First I used daily-self-portraiture to increase my drawing skills. Then I used it to counteract boredom and purge unwanted feelings like anger and anxiety. Then I used it to face my fears and to try and grow feelings. Then I discovered even more tools and practical utilitarian uses for it so now I am doing all of those things as needed but I’m also trying to hyper-sensitize myself by using them with sensory experiments.

5.  How would you describe your philosophy?

Art is advancement and the way that we advance is by facing challenges and overcoming them. So I’m using art to create challenges and survive and move forward.

6.  Do you believe in psychics, magic, ghosts, or gods?

No. Not while I’m mentally well.

7.  What would you say was your most definitive experience?

Prison, college, mental hospital, group home… These institutional environments all seem to have had a large and somewhat equal influence on the course of my life. Even more than the near death experiences.

8.  Do you have any side projects that I am not aware of? If not, what is something you'd like people to know about you, that you don't think anyone would ever ask?

I have retired from performing to focus on drawing. Did you know that? I started publishing a journal “Just Noticeable Difference” to start sharing my sensory and art experiments. They are kind of like a cross between imaginary exhibition catalogs and my art journal.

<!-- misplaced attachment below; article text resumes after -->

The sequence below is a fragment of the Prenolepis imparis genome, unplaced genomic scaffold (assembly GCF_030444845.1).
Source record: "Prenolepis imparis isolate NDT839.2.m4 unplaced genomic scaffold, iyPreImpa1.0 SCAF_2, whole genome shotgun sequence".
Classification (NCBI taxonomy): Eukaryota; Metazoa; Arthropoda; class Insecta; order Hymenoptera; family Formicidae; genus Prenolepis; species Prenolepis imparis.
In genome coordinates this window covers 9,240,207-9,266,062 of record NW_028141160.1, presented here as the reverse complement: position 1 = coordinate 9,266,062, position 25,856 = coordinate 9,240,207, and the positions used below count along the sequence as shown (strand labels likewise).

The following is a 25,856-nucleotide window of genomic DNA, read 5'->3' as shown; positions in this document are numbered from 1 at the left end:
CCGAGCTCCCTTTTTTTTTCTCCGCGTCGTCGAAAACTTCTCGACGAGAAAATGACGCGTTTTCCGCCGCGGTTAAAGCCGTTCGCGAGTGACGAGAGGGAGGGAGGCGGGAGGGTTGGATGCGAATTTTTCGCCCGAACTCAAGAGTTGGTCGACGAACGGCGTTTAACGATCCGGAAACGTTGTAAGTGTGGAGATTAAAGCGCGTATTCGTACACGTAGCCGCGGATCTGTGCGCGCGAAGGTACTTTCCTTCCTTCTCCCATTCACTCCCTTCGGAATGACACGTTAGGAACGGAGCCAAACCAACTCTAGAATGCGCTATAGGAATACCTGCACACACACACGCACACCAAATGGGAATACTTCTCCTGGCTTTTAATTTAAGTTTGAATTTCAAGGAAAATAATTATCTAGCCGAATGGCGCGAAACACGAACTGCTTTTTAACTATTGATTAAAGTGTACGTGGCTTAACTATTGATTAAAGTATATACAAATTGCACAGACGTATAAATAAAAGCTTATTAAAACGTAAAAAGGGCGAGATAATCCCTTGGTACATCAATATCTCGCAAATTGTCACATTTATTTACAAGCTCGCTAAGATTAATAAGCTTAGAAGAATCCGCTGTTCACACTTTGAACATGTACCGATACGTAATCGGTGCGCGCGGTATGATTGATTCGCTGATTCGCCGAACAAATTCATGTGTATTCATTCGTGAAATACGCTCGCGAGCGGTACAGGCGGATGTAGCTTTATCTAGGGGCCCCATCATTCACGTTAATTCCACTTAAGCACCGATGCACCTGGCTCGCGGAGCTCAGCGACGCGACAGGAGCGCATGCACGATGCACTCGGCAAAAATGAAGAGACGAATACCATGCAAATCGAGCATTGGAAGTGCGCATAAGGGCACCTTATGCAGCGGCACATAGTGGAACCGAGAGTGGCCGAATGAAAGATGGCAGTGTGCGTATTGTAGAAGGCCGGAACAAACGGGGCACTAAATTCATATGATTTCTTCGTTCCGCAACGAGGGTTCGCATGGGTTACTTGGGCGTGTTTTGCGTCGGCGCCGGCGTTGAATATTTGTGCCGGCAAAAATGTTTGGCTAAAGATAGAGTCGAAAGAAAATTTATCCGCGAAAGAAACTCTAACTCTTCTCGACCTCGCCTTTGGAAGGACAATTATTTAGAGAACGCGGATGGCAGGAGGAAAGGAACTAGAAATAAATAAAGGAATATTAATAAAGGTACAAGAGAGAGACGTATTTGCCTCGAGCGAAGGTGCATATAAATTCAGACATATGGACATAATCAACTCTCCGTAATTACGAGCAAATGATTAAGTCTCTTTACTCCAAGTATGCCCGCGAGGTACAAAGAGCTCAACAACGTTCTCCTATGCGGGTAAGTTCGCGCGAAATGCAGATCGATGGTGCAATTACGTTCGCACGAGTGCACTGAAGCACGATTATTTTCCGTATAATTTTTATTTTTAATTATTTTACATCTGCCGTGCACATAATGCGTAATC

Not sure. People can ask me anything.

9.  Would you care to name any theoretical "desert island" records, or at least releases that you think are approaching your concept of "perfect"? 

I think Erratum in Paris is consistently putting out high quality music that heals. If I had to pick only one Erratum release I would go with the “New Crium Delirium Erratum Coyote Circus” LP.

That said, both Dave Philips and L'Autopsie A Révélé Que La Mort Était Due A L'Autopsie consistently release masterpieces as well. If I knew I was going to be on an island I would probably go with L'Autopsie A Révélé because I often use their albums at low volumes to cure my migraine headaches.

10.  What is the earliest childhood memory you can recall?

Being a paralyzed infant and seeing a round man’s face going “wa wa wa wa wa wa…” bouncing in and out of my personal space. It is as if I was crying and my father forced me to breathe gasoline in order to stop. I call it the Wa Wa Man. Might just be my imagination though but I’ll never forget it.

11.  Are you able to appreciate other peoples' creative work regardless of their personal shortcomings or inherent flaws?  To what extent? 

We should not be the sum of our worst deeds. I think we should weigh the good along with the bad and go from there individually.

12.  Do you have any heroes or heroines?  Who are they?

Tehching Hsieh, John Duncan, Morgan O’hara, Carolee Schneemann, Chris Burden and Linda Montano to name a few. And all of the people that dedicate their entire lives to study.

13.  What would you like to have on your epitaph?  Or what is your favorite quote?

No idea but I thought of a good one yesterday. “Don’t make art for wealthy people. Make art for the youth. It’s the kids and young people that are the most important and valuable audience of all.”